Netflix: David Becomes Goliath
Netflix is considered a classic example of innovative strategic planning. From the outset, it was designed primarily as an internet-based company, unlike its principal rival, Blockbuster. The early history of Netflix is a study in looking forward to gaining and keeping a competitive advantage. Remember Porter's Competitive Forces Model as you read this chapter. The pressures of all five forces are present as Netflix tries successfully to enter and eventually command a competitive advantage in the rental film industry. As you read the case of Netflix, consider the following question: What are the long-term threats to Netflix? (Hint: Consider changes in technology and copyright/patent/media law). How would Netflix overcome or avoid those threats and continue to have a competitive advantage?
After studying this section you should be able to do the following:
- Understand the basics of the Netflix business model.
- Recognize the downside the firm may have experienced from an early IPO.
- Appreciate why other firms found Netflix's market attractive, and why many analysts incorrectly suspected Netflix was doomed.
Entrepreneurs are supposed to want to go public. When a firm sells stock for the first time, the company gains a ton of cash to fuel expansion and its founders get rich. Going public is the dream in the back of the mind of every tech entrepreneur. But in 2007, Netflix founder and CEO Reed Hastings told Fortune that if he could change one strategic decision, it would have been to delay the firm's initial public stock offering (IPO). The first time a firm sells stock to the public. "If we had stayed private for another two to four years, not as many people would have understood how big a business this could be". Once Netflix was a public company, financial disclosure rules forced the firm to reveal that it was on a money-minting growth tear. Once the secret was out, rivals showed up.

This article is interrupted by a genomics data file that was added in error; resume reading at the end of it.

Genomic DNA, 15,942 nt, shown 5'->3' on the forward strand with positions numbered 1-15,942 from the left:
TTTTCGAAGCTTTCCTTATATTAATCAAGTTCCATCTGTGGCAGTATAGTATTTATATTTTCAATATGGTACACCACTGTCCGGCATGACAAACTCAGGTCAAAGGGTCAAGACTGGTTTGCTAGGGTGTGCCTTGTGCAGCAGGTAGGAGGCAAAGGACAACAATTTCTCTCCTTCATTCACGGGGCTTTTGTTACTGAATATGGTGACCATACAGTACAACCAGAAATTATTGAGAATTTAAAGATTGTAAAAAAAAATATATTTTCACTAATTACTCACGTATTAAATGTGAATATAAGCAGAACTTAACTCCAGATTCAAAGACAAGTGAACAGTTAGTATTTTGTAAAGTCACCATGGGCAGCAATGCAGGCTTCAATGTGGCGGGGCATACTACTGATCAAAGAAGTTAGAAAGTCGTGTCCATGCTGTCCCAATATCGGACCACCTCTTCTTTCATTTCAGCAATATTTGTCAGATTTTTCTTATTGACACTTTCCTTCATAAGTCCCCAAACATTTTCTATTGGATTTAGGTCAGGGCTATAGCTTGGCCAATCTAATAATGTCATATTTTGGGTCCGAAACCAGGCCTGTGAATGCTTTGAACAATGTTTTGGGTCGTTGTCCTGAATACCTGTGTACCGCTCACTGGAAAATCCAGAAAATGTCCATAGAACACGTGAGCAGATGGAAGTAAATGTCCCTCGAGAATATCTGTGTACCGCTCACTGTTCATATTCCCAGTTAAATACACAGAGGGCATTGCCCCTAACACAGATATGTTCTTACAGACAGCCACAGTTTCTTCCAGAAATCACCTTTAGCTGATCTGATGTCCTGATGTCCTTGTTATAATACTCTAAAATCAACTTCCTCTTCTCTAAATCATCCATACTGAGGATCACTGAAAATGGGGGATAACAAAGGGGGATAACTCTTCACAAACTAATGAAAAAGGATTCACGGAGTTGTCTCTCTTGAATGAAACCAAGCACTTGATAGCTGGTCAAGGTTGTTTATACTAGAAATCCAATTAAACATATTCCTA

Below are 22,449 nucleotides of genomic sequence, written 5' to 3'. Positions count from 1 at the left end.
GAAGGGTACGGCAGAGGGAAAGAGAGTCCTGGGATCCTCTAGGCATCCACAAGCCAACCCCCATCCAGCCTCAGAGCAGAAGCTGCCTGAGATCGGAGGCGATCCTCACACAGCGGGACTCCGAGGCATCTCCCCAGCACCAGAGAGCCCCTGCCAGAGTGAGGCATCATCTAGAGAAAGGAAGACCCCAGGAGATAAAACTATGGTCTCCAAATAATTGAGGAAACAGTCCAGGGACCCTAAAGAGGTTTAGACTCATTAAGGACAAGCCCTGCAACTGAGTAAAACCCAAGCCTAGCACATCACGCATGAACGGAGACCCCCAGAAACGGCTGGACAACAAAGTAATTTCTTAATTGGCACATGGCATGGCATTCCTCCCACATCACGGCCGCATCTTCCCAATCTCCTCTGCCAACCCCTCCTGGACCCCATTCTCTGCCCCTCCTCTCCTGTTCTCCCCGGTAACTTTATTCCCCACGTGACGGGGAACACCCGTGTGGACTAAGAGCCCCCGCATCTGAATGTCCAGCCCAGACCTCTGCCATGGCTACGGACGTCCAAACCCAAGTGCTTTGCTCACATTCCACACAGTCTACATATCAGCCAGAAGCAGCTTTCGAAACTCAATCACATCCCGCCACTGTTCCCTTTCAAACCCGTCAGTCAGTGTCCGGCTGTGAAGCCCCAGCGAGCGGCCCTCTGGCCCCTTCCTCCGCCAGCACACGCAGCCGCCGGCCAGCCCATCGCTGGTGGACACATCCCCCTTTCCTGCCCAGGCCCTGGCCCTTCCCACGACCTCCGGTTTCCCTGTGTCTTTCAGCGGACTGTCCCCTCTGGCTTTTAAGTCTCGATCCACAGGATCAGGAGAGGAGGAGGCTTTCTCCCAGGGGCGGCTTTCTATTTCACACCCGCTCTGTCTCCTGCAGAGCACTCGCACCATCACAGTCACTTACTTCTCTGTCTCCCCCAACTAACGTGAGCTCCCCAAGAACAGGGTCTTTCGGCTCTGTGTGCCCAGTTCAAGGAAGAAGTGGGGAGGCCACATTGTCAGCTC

Hollywood's best couldn't have scripted a more menacing group of rivals for Hastings to face. First in line with its own DVD-by-mail offering was Blockbuster, a name synonymous with video rental. Some forty million U.S. families were already card-carrying Blockbuster customers, and the firm's efforts promised to link DVD-by-mail with the nation's largest network of video stores. Following close behind was Wal-Mart - not just a big Fortune 500 company but the largest firm in the United States ranked by sales. In Netflix, Hastings had built a great firm, but let's face it, his was a dot-com, an Internet pure play without a storefront and with an overall customer base that seemed microscopic compared to these behemoths.
Before all this, Netflix was feeling so confident that it had actually raised prices. Customers loved the service, the company was dominating its niche, and it seemed like the firm could take advantage of a modest price hike, pull in more revenue, and use this to improve and expand the business. But the firm was surprised by how quickly the newcomers mimicked Netflix with cheaper rival efforts. This new competition forced Netflix to cut prices even lower than where they had been before the price increase. To keep pace, Netflix also upped advertising at a time when online ad rates were increasing. Big competitors, a price war, spending on the rise - how could Netflix possibly withstand this onslaught? Some Wall Street analysts had even taken to referring to Netflix's survival prospects as "The Last Picture Show".
Fast forward a year later and Wal-Mart had cut and run, dumping their experiment in DVD-by-mail. Blockbuster had been mortally wounded, hemorrhaging billions of dollars in a string of quarterly losses. And Netflix? Not only had the firm held customers, it grew bigger, recording record profits. The dot-com did it. Hastings, a man who prior to Netflix had already built and sold one of the fifty largest public software firms in the United States, had clearly established himself as one of America's most capable and innovative technology leaders. In fact, at roughly the same time that Blockbuster CEO John Antioco resigned, Reed Hastings accepted an appointment to the Board of Directors of none other than the world's largest software firm, Microsoft. Like the final scene in so many movies where the hero's face is splashed across the news, Time named Hastings as one of the "100 most influential global citizens".
This text was adapted by Saylor Academy under a Creative Commons Attribution-NonCommercial-ShareAlike 3.0 License without attribution as requested by the work's original creator or licensor.